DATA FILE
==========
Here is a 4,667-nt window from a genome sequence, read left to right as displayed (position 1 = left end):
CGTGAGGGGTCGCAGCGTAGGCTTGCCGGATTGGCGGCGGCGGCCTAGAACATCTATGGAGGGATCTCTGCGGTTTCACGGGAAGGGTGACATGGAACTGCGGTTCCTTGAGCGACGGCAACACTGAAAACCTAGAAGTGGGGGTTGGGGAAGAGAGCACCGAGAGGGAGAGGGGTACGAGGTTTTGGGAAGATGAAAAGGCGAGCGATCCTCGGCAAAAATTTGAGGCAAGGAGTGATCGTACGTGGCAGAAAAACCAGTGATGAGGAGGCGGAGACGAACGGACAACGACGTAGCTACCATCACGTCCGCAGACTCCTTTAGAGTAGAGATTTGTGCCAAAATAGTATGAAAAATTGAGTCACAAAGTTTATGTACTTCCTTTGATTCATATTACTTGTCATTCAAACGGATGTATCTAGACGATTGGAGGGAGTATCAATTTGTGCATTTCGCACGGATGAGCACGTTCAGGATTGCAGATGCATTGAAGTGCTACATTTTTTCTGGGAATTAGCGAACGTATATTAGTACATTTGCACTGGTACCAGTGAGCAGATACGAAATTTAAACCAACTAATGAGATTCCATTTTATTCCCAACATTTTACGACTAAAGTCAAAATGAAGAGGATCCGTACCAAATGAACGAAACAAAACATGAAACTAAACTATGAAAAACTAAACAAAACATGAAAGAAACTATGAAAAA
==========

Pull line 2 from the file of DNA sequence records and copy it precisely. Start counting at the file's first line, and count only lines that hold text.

CGTGAGGGGTCGCAGCGTAGGCTTGCCGGATTGGCGGCGGCGGCCTAGAACATCTATGGAGGGATCTCTGCGGTTTCACGGGAAGGGTGACATGGAACTGCGGTTCCTTGAGCGACGGCAACACTGAAAACCTAGAAGTGGGGGTTGGGGAAGAGAGCACCGAGAGGGAGAGGGGTACGAGGTTTTGGGAAGATGAAAAGGCGAGCGATCCTCGGCAAAAATTTGAGGCAAGGAGTGATCGTACGTGGCAGAAAAACCAGTGATGAGGAGGCGGAGACGAACGGACAACGACGTAGCTACCATCACGTCCGCAGACTCCTTTAGAGTAGAGATTTGTGCCAAAATAGTATGAAAAATTGAGTCACAAAGTTTATGTACTTCCTTTGATTCATATTACTTGTCATTCAAACGGATGTATCTAGACGATTGGAGGGAGTATCAATTTGTGCATTTCGCACGGATGAGCACGTTCAGGATTGCAGATGCATTGAAGTGCTACATTTTTTCTGGGAATTAGCGAACGTATATTAGTACATTTGCACTGGTACCAGTGAGCAGATACGAAATTTAAACCAACTAATGAGATTCCATTTTATTCCCAACATTTTACGACTAAAGTCAAAATGAAGAGGATCCGTACCAAATGAACGAAACAAAACATGAAACTAAACTATGAAAAACTAAACAAAACATGAAAGAAACTATGAAAAA